Who is Liable for Comments?
Many online media invite their readers to engage with the news by leaving comments. This enables readers to have their voices heard, adds a different dimension to the news and can create a community of readers around a news outlet. It transforms the media from a one-way flow of communication to a more participatory form of speech which recognises the voice of the reader and allows different viewpoints to be aired.
In January 2006, the Estonian news portal Delfi posted a news item on the change a big ferry company was making in its ferry routes. The news hit a nerve with a great number of readers: an avalanche of comments followed the news story, many of which where insulting or threatening to the ferry company’s major shareholder. The lawyers of the shareholder asked Delfi to remove the comments and pay damages to the shareholder. While Delfi removed the comments, it refused to pay damages as it did not consider itself liable for comments made by others.
But national courts thought otherwise. The court held Delfi liable for the user comments placed under the article, considering that the portal could not claim protection of the safe harbor provided by the EU’s E-Commerce Directive as it should be considered to be a publisher, rather than an ISP. In a much-criticised decision, the European Court of Human Rights upheld the Estonian courts’ reasoning, exemplifying their poor understanding of the realities of online publishing and news reporting. The case was referred to the Grand Chamber (the appellate chamber of the European Court) in February 2014, where MLDI led a 28-party coalition of news outlets and press freedom organisations, including Global Voices, arguing that the Court should consider previous rulings on the issue, the liberal regime applied in the US, and the best practices developed by news outlets worldwide in moderating user comments. The case was heard on 9 July 2014 and a decision is currently pending.
The Right to Be Forgotten
European media widely covered the EU Court of Justice’s ruling the case of Google Spain SL and Google Inc. v Agencia Española de Protección de Datos (AEPD) and Mario Costeja González in which the plaintiff argued that search engine activity amounted to the processing of personal data and that a search engine’s operator is considered a “data controller” or the party responsible for processing personal data in that context. An intriguing feature of the March 2014 decision is that the Court did not once refer to the right to freedom of expression. While the judgment emphasized that the EU Data Protection Directive should be interpreted in light of the fundamental rights listed in the EU Charter (which includes the right to freedom of expression in Article 11), it merely referred to the right to privacy and right to protection of personal data. Only in passing was reference made to the impact the removal of links from search results could have on the interest (not right) of internet users in accessing information via search engines.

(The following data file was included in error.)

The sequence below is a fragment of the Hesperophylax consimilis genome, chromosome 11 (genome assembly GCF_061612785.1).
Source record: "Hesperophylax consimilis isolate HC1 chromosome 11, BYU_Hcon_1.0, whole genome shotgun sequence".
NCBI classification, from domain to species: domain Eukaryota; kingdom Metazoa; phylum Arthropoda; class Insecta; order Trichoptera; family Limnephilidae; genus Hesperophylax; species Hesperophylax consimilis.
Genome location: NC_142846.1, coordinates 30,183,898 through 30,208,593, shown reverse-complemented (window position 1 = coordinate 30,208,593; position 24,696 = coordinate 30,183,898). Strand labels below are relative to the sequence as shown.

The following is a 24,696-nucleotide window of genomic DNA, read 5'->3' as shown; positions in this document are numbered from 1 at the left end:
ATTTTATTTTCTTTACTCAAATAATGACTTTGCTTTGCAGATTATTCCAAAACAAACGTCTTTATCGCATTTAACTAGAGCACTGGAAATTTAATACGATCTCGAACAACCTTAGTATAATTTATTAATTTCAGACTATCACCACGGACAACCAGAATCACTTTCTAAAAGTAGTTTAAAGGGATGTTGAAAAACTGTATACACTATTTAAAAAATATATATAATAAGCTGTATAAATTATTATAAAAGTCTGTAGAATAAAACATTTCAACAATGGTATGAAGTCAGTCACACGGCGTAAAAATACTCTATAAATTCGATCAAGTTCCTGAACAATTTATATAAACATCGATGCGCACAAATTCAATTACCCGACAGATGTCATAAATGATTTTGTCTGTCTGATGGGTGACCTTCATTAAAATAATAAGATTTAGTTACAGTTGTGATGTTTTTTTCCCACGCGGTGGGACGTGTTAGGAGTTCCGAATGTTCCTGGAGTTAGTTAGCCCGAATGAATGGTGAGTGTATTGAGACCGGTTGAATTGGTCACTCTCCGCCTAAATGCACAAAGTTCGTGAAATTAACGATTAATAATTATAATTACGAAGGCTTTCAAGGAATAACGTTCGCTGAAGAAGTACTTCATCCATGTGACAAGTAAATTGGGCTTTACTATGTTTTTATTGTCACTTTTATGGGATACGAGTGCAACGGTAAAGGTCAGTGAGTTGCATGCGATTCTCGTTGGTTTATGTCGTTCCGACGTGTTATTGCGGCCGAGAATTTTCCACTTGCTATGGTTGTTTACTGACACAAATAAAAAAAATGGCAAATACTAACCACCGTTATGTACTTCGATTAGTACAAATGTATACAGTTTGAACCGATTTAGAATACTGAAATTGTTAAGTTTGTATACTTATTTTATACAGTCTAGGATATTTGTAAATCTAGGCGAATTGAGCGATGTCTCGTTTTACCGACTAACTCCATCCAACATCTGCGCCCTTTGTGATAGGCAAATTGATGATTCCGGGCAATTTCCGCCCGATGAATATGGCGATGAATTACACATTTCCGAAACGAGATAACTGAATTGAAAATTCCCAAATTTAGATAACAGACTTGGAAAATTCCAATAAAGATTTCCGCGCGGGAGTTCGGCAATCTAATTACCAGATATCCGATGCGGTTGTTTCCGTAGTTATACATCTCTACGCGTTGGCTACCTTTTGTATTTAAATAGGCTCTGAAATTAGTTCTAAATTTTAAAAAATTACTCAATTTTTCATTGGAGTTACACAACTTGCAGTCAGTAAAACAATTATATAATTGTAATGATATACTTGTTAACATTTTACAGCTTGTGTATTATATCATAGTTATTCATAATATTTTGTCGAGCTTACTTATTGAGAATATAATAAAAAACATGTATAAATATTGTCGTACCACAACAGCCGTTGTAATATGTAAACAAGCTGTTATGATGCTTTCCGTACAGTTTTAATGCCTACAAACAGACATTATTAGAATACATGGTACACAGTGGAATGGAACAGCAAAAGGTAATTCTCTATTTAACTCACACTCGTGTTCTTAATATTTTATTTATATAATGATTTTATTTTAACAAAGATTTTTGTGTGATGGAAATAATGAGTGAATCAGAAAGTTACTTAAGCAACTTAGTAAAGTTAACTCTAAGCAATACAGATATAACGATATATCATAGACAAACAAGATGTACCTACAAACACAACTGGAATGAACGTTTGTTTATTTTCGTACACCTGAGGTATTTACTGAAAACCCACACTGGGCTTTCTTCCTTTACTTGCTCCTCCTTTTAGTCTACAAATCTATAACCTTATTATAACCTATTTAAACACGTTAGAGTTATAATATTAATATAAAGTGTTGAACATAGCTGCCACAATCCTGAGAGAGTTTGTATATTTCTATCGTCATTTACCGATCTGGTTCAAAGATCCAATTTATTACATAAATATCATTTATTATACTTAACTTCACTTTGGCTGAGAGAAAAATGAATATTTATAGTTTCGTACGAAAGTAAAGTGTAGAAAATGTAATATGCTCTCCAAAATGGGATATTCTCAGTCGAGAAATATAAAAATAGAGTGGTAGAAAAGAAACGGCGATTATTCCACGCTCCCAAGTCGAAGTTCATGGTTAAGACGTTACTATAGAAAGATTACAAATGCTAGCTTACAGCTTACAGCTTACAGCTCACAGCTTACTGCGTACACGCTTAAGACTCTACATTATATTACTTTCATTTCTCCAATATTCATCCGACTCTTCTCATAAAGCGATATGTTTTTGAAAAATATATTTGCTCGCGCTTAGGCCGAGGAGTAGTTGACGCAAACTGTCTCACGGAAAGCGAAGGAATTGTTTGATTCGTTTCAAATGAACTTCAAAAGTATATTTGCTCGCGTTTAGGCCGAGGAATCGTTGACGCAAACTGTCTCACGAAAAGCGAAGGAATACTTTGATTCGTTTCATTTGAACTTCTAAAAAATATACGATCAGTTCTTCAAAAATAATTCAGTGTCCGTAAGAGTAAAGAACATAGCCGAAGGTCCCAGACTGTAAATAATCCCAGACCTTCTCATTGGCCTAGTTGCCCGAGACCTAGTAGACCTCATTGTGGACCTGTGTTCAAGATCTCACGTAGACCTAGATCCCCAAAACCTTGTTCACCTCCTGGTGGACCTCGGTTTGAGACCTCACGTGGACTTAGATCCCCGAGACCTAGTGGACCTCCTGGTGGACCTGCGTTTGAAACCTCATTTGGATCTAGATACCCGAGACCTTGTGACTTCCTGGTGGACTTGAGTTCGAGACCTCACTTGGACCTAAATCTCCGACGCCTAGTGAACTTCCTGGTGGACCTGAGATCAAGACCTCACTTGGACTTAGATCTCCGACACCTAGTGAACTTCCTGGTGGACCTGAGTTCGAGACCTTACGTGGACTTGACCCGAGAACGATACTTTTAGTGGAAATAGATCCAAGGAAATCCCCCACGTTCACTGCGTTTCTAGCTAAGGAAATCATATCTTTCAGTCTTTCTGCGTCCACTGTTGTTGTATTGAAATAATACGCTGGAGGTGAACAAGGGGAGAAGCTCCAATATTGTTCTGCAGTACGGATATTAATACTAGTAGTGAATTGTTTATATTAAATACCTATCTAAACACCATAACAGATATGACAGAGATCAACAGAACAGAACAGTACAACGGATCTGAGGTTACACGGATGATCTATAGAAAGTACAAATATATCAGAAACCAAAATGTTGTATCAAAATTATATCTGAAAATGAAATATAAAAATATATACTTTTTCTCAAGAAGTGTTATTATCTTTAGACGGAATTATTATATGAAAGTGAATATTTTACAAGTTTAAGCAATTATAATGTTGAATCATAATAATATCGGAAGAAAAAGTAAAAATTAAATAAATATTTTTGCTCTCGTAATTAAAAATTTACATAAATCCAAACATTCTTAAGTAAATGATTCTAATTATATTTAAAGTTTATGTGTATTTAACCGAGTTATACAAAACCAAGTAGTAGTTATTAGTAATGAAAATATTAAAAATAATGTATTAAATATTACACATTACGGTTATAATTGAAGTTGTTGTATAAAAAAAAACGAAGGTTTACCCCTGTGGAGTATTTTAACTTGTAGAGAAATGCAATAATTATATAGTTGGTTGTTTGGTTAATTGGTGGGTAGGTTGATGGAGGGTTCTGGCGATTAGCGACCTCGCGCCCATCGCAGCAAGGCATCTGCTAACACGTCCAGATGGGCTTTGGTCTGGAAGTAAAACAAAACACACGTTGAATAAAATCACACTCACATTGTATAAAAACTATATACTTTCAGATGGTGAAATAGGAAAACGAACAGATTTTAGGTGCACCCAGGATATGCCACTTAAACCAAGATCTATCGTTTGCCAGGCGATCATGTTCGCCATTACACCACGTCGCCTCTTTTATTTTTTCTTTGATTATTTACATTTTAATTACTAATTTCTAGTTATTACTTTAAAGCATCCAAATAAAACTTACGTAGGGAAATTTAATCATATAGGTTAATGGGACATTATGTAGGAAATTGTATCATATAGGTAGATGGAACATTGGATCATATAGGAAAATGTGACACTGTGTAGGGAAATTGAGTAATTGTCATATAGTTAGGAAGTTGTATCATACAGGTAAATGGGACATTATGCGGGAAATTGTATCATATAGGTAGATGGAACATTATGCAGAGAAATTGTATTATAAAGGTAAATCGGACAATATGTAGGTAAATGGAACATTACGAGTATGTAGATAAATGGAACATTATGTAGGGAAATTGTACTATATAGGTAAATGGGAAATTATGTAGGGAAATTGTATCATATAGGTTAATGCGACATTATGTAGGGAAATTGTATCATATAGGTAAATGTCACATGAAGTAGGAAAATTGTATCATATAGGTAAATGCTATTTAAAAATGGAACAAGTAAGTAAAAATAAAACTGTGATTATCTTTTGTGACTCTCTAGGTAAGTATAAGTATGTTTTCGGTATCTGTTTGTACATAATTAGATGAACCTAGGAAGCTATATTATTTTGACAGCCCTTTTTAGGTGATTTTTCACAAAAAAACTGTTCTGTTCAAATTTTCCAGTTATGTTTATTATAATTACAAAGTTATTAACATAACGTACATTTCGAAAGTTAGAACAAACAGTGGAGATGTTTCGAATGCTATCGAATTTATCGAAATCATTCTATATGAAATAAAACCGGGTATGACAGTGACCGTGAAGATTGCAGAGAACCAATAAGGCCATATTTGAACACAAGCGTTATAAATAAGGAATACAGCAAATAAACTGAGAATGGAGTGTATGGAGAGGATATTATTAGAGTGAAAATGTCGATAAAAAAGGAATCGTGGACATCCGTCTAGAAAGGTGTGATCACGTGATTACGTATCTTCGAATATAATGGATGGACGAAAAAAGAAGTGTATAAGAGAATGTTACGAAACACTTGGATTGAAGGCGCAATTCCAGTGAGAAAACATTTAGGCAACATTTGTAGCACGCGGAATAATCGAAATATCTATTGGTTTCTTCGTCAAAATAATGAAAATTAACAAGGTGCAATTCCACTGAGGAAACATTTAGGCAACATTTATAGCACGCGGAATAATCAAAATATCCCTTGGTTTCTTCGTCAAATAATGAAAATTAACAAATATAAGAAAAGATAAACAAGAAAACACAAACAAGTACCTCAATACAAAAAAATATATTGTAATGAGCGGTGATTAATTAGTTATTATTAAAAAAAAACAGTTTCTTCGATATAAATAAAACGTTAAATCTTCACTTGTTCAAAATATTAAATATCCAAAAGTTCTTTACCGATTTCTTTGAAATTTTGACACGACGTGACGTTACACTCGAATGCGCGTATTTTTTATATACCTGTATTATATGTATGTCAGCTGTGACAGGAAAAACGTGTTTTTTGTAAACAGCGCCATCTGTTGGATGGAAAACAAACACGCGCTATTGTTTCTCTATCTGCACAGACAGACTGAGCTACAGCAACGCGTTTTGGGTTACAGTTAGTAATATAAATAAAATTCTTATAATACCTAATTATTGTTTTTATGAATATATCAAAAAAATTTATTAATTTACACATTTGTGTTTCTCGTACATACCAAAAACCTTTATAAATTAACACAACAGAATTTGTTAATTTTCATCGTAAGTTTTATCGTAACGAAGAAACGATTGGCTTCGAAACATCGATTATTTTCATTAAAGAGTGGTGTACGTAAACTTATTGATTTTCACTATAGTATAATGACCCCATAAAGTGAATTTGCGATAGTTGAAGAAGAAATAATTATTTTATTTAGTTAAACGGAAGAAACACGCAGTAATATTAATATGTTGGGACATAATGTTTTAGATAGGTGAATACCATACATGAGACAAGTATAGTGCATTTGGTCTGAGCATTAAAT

Information does not get removed from the Internet based on this decision, but it does get de-indexed by the search engine. So if the information still exists and is available, what is the problem? First, it infringes upon an essential component of the right to freedom of expression, namely the right to access the information and ideas disseminated by others. Second, there is an enormous lack of transparency on what gets de-indexed and why. The latest numbers indicate that Google de-indexed around 307,000 links since the March 2014 decision. But how it came to the decision to do so in these individual cases is unclear. While Google has provided some more information on the process, the criteria applied in its decision making, are broad and can be interpreted in many ways.
There is some light on the horizon, however, with some national courts giving a restrictive reading of the CJEU judgement. One example is the Netherlands, where a court recently found that the Google Spain ruling is not applicable to news stories.
Know Your Rights
Why is it important to look at all these examples of repression of speech online? The short answer is that knowledge is power. If we want the Internet to remain a place where information and ideas can be shared freely, it is important to know what obstacles you may encounter in doing so. This allows you to come up with creative solutions for dealing with them. Is your website blocked in your jurisdiction? Set up an IP proxy or find someone to set up a mirror site for you. Is your content de-indexed because someone made a claim to the right to be forgotten? Let the world know: write, tweet and Facebook about it to make sure your story gets out regardless. It is good to think these things through beforehand. If you have something important to say, make sure you have a plan for defending your words.
Nani Jansen, MLDI Legal Director. This post first appeared on the Global Voices blog and is reproduced with permission and kind thanks